Many businesses in Nashville have seen the value in creating a healthy workplace culture where employees are happy and staff retention levels are high. A large number of companies, especially in the growing tech and finance sectors, offer their employees flexible work contracts where they are able to work from home to accommodate their personal circumstances. 

Accommodation in Nashville

Nashville’s property market is flourishing thanks to the economic growth of the city and the influx of new residents. As a result, there's wide variety when it comes to the types of properties available in Nashville. Most long-term residents don’t live anywhere close to downtown Nashville and a major advantage of this is not only that they have access to larger, more spacious homes, but they also get more wiggle room when it comes to deciding exactly what they are looking for.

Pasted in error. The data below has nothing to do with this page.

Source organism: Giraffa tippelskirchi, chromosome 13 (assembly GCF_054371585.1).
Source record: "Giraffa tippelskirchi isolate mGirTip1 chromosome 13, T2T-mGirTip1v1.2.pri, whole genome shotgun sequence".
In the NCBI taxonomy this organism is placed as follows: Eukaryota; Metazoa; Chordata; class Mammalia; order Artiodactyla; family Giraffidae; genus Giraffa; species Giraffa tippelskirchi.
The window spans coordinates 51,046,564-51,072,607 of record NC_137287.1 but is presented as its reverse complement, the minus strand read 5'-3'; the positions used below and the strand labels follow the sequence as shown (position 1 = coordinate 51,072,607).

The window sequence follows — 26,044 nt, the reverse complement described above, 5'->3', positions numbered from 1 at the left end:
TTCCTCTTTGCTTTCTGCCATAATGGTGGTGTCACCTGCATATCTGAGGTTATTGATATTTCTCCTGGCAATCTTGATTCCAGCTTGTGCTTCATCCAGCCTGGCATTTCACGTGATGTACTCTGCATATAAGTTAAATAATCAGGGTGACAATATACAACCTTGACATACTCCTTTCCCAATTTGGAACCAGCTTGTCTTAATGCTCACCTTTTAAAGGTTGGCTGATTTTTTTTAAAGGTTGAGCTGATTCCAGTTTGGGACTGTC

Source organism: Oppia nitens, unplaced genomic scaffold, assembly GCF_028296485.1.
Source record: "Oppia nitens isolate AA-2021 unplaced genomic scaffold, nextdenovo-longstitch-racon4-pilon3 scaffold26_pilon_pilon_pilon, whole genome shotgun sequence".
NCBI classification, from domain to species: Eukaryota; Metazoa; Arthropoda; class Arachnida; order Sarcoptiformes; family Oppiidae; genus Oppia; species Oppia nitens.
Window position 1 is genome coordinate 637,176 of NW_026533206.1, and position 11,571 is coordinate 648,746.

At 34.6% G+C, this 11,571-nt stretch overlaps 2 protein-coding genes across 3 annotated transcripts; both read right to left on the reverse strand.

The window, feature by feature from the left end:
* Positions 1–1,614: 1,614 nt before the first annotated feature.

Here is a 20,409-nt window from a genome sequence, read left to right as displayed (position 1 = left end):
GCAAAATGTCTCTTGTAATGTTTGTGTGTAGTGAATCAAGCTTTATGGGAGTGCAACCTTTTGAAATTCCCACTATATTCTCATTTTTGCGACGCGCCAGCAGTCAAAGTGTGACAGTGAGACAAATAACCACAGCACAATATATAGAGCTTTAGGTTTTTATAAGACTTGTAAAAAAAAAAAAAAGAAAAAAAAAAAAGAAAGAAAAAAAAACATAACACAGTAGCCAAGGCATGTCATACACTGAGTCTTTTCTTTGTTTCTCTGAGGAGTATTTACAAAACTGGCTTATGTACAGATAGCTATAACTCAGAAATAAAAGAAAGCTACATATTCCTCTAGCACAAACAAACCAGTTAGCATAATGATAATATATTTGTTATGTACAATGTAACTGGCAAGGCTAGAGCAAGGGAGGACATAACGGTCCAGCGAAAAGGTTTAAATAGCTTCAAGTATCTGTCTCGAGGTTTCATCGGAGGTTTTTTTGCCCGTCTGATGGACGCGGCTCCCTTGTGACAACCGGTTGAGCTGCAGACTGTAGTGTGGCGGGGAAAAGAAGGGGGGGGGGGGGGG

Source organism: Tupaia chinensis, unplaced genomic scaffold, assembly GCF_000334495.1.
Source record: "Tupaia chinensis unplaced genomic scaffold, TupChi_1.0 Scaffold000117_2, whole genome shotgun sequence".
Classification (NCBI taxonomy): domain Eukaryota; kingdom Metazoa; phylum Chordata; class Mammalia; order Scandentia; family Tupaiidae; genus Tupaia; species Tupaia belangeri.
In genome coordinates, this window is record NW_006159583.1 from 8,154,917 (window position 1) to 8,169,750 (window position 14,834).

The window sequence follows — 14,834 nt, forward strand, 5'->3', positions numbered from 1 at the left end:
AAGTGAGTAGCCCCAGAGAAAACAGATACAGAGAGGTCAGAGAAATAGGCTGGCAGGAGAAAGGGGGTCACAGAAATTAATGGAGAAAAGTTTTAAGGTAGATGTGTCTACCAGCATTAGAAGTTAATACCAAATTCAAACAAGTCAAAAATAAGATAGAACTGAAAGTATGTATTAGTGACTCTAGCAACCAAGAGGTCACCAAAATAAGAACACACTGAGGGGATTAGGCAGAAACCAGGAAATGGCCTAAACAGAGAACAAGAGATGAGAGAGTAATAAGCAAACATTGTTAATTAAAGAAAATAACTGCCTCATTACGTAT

Types of property in Nashville

One thing that can be said about housing in Nashville is that it is spacious, across the board. Whether new arrivals to the city are young professionals looking for a downtown apartment, couples searching for a luxury condo, or a family looking for a comfortable home with a garden, chances are the properties found in Nashville will be larger than new arrivals may be used to, especially if they are moving from densely populated cities.


Apartment living tends to be most common close to the downtown area. Although most long-term Nashville residents opt to move to the suburbs for a better quality of life and more space, apartments are a good choice for young people who may be just starting out in Nashville. Generally, apartment complexes in Nashville are modern and well-maintained.


Condos are similar to apartments but with a wider range of communal facilities such as gardens, swimming pools, fitness centres and laundry facilities. Condo living is a great option for those who’ve just moved to Nashville, in that there is a noticeable sense of community in these complexes, which is likely to be conducive to helping newcomers establish a social circle.